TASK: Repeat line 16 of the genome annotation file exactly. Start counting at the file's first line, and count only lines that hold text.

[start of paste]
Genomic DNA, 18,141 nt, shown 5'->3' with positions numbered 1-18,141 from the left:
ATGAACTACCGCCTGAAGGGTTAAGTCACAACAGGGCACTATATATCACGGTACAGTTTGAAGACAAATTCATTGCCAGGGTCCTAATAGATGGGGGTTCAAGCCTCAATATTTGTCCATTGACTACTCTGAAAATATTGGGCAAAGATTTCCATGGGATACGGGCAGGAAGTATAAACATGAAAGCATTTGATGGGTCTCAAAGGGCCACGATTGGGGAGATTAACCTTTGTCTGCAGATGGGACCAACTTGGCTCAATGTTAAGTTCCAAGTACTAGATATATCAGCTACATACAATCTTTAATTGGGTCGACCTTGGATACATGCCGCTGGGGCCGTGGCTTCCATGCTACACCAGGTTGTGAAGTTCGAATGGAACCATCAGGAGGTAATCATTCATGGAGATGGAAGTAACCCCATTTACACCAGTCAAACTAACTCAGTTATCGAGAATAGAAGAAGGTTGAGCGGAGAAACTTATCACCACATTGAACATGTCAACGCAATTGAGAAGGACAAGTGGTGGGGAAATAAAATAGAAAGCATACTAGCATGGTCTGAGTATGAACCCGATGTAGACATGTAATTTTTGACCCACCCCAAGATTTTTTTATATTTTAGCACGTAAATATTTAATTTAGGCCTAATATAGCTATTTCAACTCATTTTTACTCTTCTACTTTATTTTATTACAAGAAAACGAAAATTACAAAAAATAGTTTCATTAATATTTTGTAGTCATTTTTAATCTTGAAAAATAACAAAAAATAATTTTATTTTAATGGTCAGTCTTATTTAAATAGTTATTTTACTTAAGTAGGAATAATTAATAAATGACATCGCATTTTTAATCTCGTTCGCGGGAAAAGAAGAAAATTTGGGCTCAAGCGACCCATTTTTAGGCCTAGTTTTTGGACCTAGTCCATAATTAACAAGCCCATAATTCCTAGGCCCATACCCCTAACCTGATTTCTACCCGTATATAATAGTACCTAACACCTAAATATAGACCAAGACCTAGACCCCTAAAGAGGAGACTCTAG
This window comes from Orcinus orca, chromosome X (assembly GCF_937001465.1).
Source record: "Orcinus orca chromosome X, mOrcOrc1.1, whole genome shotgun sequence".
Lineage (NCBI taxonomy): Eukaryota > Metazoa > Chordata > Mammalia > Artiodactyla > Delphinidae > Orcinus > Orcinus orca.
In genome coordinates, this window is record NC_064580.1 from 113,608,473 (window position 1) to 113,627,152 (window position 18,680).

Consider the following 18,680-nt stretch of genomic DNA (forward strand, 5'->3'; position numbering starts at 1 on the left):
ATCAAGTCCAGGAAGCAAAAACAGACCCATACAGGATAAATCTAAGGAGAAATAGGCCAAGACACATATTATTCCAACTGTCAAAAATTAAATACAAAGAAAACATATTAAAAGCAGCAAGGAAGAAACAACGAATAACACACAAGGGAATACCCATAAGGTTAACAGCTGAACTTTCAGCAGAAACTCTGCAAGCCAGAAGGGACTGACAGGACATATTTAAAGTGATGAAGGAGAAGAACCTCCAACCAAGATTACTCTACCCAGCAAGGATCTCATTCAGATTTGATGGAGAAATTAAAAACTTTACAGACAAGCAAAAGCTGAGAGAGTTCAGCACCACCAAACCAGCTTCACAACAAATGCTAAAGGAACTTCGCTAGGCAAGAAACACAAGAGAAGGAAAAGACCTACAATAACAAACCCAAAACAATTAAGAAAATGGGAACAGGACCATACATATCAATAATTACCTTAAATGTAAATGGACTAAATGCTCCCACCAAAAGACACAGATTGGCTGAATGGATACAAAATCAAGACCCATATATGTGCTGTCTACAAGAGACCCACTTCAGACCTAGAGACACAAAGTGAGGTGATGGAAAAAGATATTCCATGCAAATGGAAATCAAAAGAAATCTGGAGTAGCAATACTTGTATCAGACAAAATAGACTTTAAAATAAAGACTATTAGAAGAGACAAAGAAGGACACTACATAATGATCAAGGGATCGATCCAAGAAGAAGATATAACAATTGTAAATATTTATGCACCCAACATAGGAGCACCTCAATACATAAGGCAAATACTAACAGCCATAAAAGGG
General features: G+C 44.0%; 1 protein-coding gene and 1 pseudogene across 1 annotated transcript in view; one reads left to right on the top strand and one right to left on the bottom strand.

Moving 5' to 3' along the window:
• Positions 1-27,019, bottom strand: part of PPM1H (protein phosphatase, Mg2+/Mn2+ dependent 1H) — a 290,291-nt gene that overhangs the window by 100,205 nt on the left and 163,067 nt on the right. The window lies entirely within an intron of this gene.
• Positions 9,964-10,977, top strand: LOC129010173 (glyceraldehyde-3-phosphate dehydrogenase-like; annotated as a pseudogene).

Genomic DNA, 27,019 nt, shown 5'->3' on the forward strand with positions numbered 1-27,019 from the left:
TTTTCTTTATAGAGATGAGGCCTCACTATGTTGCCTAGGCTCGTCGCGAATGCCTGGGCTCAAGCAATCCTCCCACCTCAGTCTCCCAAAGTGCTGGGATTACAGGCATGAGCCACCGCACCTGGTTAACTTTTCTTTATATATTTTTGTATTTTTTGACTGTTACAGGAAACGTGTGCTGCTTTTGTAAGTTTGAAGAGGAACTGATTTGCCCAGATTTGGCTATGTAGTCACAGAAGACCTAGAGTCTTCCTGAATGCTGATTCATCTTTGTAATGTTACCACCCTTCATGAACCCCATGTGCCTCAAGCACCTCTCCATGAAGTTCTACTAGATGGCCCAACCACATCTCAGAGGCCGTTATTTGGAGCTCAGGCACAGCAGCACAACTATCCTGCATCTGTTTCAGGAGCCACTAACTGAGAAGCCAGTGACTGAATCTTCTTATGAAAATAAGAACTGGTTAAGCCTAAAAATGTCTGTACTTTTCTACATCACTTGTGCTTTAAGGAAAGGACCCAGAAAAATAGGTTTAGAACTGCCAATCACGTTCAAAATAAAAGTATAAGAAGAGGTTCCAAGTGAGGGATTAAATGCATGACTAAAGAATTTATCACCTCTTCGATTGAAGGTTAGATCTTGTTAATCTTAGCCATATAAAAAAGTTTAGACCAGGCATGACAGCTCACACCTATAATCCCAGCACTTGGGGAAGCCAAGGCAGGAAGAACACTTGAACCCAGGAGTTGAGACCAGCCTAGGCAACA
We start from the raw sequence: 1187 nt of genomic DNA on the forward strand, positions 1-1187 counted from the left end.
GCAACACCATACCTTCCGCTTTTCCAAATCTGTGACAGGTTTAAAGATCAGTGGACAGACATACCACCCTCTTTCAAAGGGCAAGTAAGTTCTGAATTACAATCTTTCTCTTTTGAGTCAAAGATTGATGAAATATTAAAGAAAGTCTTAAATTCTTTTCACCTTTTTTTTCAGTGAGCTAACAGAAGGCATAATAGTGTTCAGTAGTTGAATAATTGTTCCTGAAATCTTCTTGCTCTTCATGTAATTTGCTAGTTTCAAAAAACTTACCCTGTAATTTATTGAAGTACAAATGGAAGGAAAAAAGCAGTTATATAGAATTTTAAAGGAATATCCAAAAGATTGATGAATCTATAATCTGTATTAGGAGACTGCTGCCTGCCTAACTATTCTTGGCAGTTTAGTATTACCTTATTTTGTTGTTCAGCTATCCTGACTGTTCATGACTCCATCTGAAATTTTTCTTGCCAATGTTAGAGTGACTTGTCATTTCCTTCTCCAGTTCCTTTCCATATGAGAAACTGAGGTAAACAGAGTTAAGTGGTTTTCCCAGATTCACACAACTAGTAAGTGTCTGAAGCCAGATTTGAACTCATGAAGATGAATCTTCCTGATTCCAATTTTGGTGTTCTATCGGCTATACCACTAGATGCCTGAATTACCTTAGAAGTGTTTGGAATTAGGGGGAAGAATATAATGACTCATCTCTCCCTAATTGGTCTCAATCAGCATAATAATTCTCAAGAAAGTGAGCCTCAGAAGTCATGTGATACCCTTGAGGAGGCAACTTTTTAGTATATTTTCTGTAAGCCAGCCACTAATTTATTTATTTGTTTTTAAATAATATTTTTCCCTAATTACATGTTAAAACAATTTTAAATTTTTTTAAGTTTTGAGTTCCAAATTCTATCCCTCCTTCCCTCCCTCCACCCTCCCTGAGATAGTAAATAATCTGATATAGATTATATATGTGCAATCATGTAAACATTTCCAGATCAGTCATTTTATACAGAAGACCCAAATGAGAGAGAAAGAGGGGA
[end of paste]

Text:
GCAACACCATACCTTCCGCTTTTCCAAATCTGTGACAGGTTTAAAGATCAGTGGACAGACATACCACCCTCTTTCAAAGGGCAAGTAAGTTCTGAATTACAATCTTTCTCTTTTGAGTCAAAGATTGATGAAATATTAAAGAAAGTCTTAAATTCTTTTCACCTTTTTTTTCAGTGAGCTAACAGAAGGCATAATAGTGTTCAGTAGTTGAATAATTGTTCCTGAAATCTTCTTGCTCTTCATGTAATTTGCTAGTTTCAAAAAACTTACCCTGTAATTTATTGAAGTACAAATGGAAGGAAAAAAGCAGTTATATAGAATTTTAAAGGAATATCCAAAAGATTGATGAATCTATAATCTGTATTAGGAGACTGCTGCCTGCCTAACTATTCTTGGCAGTTTAGTATTACCTTATTTTGTTGTTCAGCTATCCTGACTGTTCATGACTCCATCTGAAATTTTTCTTGCCAATGTTAGAGTGACTTGTCATTTCCTTCTCCAGTTCCTTTCCATATGAGAAACTGAGGTAAACAGAGTTAAGTGGTTTTCCCAGATTCACACAACTAGTAAGTGTCTGAAGCCAGATTTGAACTCATGAAGATGAATCTTCCTGATTCCAATTTTGGTGTTCTATCGGCTATACCACTAGATGCCTGAATTACCTTAGAAGTGTTTGGAATTAGGGGGAAGAATATAATGACTCATCTCTCCCTAATTGGTCTCAATCAGCATAATAATTCTCAAGAAAGTGAGCCTCAGAAGTCATGTGATACCCTTGAGGAGGCAACTTTTTAGTATATTTTCTGTAAGCCAGCCACTAATTTATTTATTTGTTTTTAAATAATATTTTTCCCTAATTACATGTTAAAACAATTTTAAATTTTTTTAAGTTTTGAGTTCCAAATTCTATCCCTCCTTCCCTCCCTCCACCCTCCCTGAGATAGTAAATAATCTGATATAGATTATATATGTGCAATCATGTAAACATTTCCAGATCAGTCATTTTATACAGAAGACCCAAATGAGAGAGAAAGAGGGGA